The authors of the amicus brief write (page 36):
“The amici in support of DOMA and Proposition 8 cite studies purporting to show the superiority of biological parents over adoptive parents, see Brief for Social Science Professors at 14 n.6 (citing Brent Miller et al., Comparisons of Adopted and Non-Adopted Adolescents in a Large, Nationally Representative Sample, 71 Child Development 1458 (2000)), and a publication by an advocacy organization purporting to show problems for children conceived by donor sperm, see Brief for Coalition for the Protection of Marriage as Amicus Curiae Supporting Petitioner–Hollingsworth at 23, No. 12-144, and Respondent–BLAG, No. 12-307 (U.S. Jan. 29, 2013) (citing Institute for American Values (Elizabeth Marquardt, Norval D. Glenn, & Karen Clark, co-investigators), My Daddy’s Name is Donor: A New Study of Young Adults Conceived Through Sperm Donation (2010)). As with the rest of their studies, these studies do not examine same-sex parents or their children. It is hard to see the relevance of these citations to the issue of marriage rights for same-sex couples given that both adoption and assisted reproduction are widely used by heterosexual couples, as reflected in the very sources cited in support of DOMA and Proposition 8.” [hyperlink and italics added]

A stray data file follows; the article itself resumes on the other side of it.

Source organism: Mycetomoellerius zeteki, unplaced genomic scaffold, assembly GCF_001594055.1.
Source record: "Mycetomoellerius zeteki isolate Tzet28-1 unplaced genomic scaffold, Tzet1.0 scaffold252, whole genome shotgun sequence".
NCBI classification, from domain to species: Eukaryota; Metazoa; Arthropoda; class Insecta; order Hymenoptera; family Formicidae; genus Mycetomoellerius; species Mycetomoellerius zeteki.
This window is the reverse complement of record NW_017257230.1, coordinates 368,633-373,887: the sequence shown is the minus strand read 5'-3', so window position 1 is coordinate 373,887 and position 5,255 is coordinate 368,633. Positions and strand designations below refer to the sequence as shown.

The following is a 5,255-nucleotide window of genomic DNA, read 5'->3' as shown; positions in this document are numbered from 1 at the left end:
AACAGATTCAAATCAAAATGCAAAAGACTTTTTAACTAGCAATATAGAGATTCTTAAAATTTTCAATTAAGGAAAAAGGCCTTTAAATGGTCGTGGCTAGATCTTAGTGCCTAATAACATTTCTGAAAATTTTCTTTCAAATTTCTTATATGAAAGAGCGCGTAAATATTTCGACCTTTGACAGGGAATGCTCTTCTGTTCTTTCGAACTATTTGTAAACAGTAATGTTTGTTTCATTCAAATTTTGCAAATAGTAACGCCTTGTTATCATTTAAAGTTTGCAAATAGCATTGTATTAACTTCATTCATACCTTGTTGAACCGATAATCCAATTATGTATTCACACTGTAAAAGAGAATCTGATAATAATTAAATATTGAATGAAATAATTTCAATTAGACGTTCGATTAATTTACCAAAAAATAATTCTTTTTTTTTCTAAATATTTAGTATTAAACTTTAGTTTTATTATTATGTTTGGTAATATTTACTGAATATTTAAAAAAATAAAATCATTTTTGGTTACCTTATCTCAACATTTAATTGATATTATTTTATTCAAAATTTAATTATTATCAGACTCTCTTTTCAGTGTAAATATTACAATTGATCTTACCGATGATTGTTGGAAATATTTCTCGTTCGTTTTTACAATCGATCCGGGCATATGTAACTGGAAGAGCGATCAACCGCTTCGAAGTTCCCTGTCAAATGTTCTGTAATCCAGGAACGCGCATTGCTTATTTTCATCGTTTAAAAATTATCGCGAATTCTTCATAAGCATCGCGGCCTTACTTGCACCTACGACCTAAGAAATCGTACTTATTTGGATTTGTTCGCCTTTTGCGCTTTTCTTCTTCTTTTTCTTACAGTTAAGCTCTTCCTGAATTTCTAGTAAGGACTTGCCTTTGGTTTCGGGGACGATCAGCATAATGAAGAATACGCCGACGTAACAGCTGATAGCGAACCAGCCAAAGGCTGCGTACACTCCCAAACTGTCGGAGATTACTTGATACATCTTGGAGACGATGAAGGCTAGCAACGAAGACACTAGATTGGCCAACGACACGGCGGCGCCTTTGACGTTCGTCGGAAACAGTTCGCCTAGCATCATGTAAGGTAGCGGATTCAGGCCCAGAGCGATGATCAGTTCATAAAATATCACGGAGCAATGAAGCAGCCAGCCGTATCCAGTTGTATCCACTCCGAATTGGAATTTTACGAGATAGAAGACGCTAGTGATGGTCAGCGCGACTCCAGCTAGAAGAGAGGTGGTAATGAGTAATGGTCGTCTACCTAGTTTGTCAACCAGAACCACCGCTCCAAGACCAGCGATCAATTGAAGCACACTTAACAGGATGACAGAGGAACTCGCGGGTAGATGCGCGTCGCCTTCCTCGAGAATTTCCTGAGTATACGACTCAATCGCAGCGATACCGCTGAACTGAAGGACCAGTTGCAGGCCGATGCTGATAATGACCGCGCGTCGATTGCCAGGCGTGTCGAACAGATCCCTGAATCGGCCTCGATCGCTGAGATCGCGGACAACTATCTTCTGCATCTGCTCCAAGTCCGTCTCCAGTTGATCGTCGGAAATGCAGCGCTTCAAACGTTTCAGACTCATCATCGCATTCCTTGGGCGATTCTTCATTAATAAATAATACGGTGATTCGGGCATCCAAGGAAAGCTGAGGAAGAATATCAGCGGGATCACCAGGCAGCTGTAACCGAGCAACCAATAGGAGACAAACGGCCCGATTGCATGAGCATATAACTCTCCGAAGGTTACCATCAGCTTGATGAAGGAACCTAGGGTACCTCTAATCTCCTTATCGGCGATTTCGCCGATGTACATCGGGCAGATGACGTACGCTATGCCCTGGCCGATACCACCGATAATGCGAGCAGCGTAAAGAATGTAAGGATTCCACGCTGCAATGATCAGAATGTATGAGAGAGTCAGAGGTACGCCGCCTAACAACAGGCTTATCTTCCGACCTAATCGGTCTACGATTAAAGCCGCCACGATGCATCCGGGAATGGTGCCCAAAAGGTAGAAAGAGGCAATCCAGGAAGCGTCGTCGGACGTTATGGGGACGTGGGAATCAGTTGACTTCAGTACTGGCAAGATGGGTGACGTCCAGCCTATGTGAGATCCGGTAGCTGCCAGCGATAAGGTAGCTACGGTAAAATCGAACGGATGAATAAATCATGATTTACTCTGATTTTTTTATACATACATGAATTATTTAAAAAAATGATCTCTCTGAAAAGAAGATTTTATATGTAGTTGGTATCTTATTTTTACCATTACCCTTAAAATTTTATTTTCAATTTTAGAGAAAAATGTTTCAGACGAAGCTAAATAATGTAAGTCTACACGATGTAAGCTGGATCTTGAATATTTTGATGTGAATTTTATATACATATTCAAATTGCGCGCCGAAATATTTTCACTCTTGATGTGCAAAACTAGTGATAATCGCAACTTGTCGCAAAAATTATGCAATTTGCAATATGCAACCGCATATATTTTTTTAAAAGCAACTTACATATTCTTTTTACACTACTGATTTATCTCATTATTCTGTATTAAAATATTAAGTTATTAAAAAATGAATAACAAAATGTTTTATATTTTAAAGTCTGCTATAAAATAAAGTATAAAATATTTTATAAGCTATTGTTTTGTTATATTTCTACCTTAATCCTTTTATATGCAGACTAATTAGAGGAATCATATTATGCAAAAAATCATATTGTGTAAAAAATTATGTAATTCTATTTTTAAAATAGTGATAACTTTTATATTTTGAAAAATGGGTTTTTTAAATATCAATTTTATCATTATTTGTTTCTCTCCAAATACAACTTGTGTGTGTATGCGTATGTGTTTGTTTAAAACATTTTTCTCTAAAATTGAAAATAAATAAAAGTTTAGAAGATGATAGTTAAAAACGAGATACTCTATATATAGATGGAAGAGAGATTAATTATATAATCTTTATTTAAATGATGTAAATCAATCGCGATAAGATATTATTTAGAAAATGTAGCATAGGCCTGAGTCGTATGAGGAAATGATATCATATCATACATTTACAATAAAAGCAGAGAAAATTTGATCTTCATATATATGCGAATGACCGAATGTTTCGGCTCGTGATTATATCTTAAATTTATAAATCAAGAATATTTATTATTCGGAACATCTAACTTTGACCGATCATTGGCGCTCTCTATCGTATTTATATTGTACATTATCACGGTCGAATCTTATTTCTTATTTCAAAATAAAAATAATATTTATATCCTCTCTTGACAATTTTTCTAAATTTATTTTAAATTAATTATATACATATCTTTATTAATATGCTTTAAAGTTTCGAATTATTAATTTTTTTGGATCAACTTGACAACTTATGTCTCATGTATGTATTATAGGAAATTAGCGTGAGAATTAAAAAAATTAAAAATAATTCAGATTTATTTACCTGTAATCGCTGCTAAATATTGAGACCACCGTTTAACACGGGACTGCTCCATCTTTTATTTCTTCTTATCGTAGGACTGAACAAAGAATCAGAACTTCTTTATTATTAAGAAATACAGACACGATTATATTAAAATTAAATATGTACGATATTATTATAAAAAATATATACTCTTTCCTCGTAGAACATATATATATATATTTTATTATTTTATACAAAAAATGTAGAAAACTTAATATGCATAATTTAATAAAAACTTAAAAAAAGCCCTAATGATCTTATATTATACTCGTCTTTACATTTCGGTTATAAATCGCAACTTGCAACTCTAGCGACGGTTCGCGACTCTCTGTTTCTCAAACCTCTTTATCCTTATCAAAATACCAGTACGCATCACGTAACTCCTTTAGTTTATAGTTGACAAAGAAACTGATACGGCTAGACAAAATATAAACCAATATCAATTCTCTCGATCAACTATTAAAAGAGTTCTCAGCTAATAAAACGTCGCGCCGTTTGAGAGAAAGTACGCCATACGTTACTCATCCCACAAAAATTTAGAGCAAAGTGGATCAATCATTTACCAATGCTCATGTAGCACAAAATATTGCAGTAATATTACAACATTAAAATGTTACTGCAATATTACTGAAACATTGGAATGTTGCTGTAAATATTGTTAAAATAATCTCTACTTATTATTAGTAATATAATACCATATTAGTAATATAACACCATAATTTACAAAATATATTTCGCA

While our study “My Daddy’s Name is Donor” does not have clear implications one way or another regarding same-sex marriage, it is not true that the study does “not examine same-sex parents or their children.” The My Daddy’s Name is Donor study does reveal how persons conceived via sperm donation to lesbian couples are both similar to and different than others conceived via sperm donation. While those conceived via sperm donation to lesbian couples reported faring a little better overall compared to their peers conceived via sperm donation to heterosexual parents or single mothers, they were nevertheless similar to most donor conceived persons in faring worse overall compared to those raised by their biological or adoptive parents. On average, the loss of their father in their daily lives seems to matter to children, no matter whether it happens via sperm donation or another course such as divorce, relinquishment, or abandonment.